he third in VAI’s recent series of Sillsiana (after La Fille du Régiment and La Traviata) is surely the most important. Of all the roles undertaken by the American diva, probably none engaged her so completely as the Elizabeth reconstructed in bel canto terms by Donizetti. That this regina d’Inghilterra involves so much more than just lovely singing, and that on this occasion she presented an artist who grew to understand power with a chance to portrary another undone by it, set up the conditions for the kind of operatic combustion that occurs with understandable rarity. At the time of this performance at Wolf Trap, a telecast from 1975, Sills already had five seasons of Devereux under her belt, and while the incised fury and feverish emotion of the part’s declamatory line did her vocal health no good, by this time she had molded her characterization into something as commanding as it was startling. The intervening years have only sharpened the effect.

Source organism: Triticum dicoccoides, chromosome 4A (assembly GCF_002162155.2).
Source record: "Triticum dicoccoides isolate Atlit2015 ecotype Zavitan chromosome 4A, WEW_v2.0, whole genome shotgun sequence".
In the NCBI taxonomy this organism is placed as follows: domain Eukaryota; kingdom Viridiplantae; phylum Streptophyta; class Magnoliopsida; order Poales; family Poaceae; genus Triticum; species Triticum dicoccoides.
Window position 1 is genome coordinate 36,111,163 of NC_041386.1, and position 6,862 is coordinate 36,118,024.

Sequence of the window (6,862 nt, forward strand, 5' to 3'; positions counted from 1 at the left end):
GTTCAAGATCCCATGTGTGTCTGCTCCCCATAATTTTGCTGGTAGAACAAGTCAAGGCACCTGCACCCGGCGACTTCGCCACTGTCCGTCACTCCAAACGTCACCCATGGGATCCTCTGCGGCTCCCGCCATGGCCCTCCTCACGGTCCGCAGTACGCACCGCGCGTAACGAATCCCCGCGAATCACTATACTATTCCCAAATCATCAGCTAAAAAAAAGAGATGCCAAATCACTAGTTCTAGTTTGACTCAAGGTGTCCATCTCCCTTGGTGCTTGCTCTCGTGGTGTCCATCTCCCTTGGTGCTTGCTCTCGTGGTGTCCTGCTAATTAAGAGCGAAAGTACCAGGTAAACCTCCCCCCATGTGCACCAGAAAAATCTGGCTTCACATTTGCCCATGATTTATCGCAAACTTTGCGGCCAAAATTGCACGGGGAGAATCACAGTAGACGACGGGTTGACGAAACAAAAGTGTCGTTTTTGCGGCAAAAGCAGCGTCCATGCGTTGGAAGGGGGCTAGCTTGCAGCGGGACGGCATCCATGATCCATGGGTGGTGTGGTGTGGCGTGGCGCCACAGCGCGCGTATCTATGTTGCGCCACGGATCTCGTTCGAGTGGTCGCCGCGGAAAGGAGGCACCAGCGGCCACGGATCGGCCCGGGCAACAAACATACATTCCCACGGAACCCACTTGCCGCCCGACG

One would be hard pressed to find a moment in opera to equal the impact of the Act II denunciation of Roberto, her lover (a pity the tape has been reconstructed so as to lop off the ovation the soprano always got after this scene). It’s a high point, but only one among many.
The surrounding forces do honor to the star. Director Tito Capobianco keeps the stage a reasonably fluid constellation around her, and Julius Rudel conducts with full sympathy and support. Seeing the late tenor John Alexander here as the doomed Devereux reminds us what a fine musician he was. Susanne Marsee and Richard Fredricks as the Nottinghams, the hapless couple caught between the Queen and the object of her desire, perform with sufficient creditability that moments spent away from the monarch are not much regretted.
The picture is frequently better than the sound quality, which is somewhat stridently narrow throughout. It really doesn’t matter. Query: may one hope VAI eventually will issue the Sills-Treigle Coq d’Or from the pioneering cable telecast of 1971